A new book by Alec Ash
While we've been publishing stories from China by you, dear readers of our little colony, your humble editors have also been beavering away at their own writing. Now that fruit is ripe for the tasting. So gather around. That's right, it's time for some shameless self promotion and abuse of editorial privilege as I plug my own book.
On top of my own journalism, and anything else that keeps me in my noodles, for the last four years I've been germinating, researching and writing my first book, Wish Lanterns: Young Lives in New China. It's literary nonfiction, a deep dive into the lives of six young Chinese of my own generation, and it was published yesterday by Picador.
The book is very narrative in conception, and jumps between the six people I write about, telling their stories from childhood to mid to late twenties. There's Lucifer, an aspiring superstar (who was in Rustic for those who know it); Snail, a country migrant from Anhui who gets addicted to World of Warcraft; Fred, daughter of a Party official from Hainan; and even a love story, though I won't spoil the surprise by revealing which two characters meet each other halfway through the book.
So far there have been reviews in FT and Prospect, and BBC Radio 4 has selected it as a 'Book of the Week', to be serialised in August. The publisher has put out an excerpt, the first chapter, which you can read here. If any of this piques your curiosity, please do support and buy a copy. It's a fast read, draws on years of close reporting, and I hope Anthill readers find it gripping as well as insightful.
A quick word on distribution: the book is published in the UK (my homeland) which means it's in bookshops there, as well as Asia including Australia and Hong Kong, and on Amazon.co.uk. US publication is in half a year's time – a common lag in publishing – which means US readers will have to wait until then to see the American edition in bookstores and buy the ebook on Amazon.com. If you don't want to wait, Amazon sellers are shipping the UK edition, and you can switch your Kindle store to UK. For those of you in China, it will take about three weeks to get copies up to the Beijing Bookworm (and Garden Books in Shanghai) where I'll throw a launch party, probably on June 30th.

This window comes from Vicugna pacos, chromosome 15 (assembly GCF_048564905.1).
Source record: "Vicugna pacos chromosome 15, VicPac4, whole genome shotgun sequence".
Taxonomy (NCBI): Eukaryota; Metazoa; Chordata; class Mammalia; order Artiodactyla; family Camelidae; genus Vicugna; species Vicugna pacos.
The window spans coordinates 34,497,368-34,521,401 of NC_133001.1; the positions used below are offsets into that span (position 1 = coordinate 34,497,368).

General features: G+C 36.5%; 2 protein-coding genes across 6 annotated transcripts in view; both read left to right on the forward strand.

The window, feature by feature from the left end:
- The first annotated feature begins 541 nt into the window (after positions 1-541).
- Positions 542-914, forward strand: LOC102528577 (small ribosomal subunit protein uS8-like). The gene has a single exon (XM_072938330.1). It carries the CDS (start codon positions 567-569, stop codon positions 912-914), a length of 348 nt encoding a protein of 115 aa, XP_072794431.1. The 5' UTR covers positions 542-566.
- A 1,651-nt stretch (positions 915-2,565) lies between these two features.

OK, enough from me! It feels like a long time since I first started writing about young China on my old blog (here's my first very post from August 2008; I know I'm going to regret sharing that). Eight years on, it feels great to see that germ come into bud. I might share more later, and am collecting review links here, but for the time being here's the mini 'teaser' opening of the book, digging into the past ...
It had been a decade since Dahai buried his diary.
The leather journal was waiting in the dry earth beneath a pine tree, at the top of the mountain behind his childhood home. He was eighteen when he put it there, in a dark teak box used for storing tea leaves, along with a pack of cigarettes and some old photos.
Born in 1985, he was a child of new China. His was the first generation with no memory of Tiananmen. A generation of only children born to a country growing as fast as they were – natives of its hurtling present, inheritors of its uncertain future. In the diary he wrote about worries, wishes, fragile wishes . . . but mostly about a girl.
The May heat frazzled as he reached the summit. But which was the right tree? He unfolded an army-green spade from his backpack and plunged it into the ground, feeling for a hollow wooden thunk. Construction workers rebuilding a pagoda nearby took pictures on their phones, amused as he pockmarked the landscape with holes.
Dahai ignored them. He was almost thirty now, married, and dug for his early years.
Happy reading, and a big thanks to everyone for spreading the word. – Alec